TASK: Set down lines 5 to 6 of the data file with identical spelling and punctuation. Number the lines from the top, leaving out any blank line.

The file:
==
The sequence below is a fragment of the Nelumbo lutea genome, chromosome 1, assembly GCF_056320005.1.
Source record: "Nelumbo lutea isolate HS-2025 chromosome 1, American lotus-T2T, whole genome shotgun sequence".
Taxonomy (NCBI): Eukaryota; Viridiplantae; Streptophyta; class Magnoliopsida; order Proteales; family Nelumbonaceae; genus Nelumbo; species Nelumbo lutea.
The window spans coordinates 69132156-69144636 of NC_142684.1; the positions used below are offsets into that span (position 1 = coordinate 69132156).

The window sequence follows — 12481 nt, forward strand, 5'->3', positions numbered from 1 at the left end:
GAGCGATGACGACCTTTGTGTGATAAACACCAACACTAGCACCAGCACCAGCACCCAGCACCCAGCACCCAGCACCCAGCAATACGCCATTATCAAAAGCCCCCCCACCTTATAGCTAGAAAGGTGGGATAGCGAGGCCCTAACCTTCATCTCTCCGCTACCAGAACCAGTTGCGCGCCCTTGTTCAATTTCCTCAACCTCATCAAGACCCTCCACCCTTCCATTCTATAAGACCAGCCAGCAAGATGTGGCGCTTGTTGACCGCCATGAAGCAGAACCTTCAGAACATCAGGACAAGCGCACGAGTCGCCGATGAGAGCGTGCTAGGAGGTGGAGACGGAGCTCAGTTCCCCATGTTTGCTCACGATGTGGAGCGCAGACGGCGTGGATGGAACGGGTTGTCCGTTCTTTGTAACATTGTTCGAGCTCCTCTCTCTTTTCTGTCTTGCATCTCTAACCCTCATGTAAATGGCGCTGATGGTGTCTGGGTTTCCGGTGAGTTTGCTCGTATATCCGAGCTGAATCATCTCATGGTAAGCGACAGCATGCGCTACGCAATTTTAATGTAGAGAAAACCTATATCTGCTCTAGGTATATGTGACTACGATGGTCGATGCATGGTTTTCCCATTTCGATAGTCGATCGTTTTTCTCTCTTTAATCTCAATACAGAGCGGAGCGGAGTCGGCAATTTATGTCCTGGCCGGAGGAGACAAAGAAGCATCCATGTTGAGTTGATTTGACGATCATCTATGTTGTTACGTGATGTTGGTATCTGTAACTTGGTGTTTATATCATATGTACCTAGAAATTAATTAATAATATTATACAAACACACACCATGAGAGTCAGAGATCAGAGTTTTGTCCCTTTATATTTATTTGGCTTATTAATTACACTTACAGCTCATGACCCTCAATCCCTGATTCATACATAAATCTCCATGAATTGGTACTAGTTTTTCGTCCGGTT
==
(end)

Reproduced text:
The window sequence follows — 12481 nt, forward strand, 5'->3', positions numbered from 1 at the left end:
GAGCGATGACGACCTTTGTGTGATAAACACCAACACTAGCACCAGCACCAGCACCCAGCACCCAGCACCCAGCACCCAGCAATACGCCATTATCAAAAGCCCCCCCACCTTATAGCTAGAAAGGTGGGATAGCGAGGCCCTAACCTTCATCTCTCCGCTACCAGAACCAGTTGCGCGCCCTTGTTCAATTTCCTCAACCTCATCAAGACCCTCCACCCTTCCATTCTATAAGACCAGCCAGCAAGATGTGGCGCTTGTTGACCGCCATGAAGCAGAACCTTCAGAACATCAGGACAAGCGCACGAGTCGCCGATGAGAGCGTGCTAGGAGGTGGAGACGGAGCTCAGTTCCCCATGTTTGCTCACGATGTGGAGCGCAGACGGCGTGGATGGAACGGGTTGTCCGTTCTTTGTAACATTGTTCGAGCTCCTCTCTCTTTTCTGTCTTGCATCTCTAACCCTCATGTAAATGGCGCTGATGGTGTCTGGGTTTCCGGTGAGTTTGCTCGTATATCCGAGCTGAATCATCTCATGGTAAGCGACAGCATGCGCTACGCAATTTTAATGTAGAGAAAACCTATATCTGCTCTAGGTATATGTGACTACGATGGTCGATGCATGGTTTTCCCATTTCGATAGTCGATCGTTTTTCTCTCTTTAATCTCAATACAGAGCGGAGCGGAGTCGGCAATTTATGTCCTGGCCGGAGGAGACAAAGAAGCATCCATGTTGAGTTGATTTGACGATCATCTATGTTGTTACGTGATGTTGGTATCTGTAACTTGGTGTTTATATCATATGTACCTAGAAATTAATTAATAATATTATACAAACACACACCATGAGAGTCAGAGATCAGAGTTTTGTCCCTTTATATTTATTTGGCTTATTAATTACACTTACAGCTCATGACCCTCAATCCCTGATTCATACATAAATCTCCATGAATTGGTACTAGTTTTTCGTCCGGTT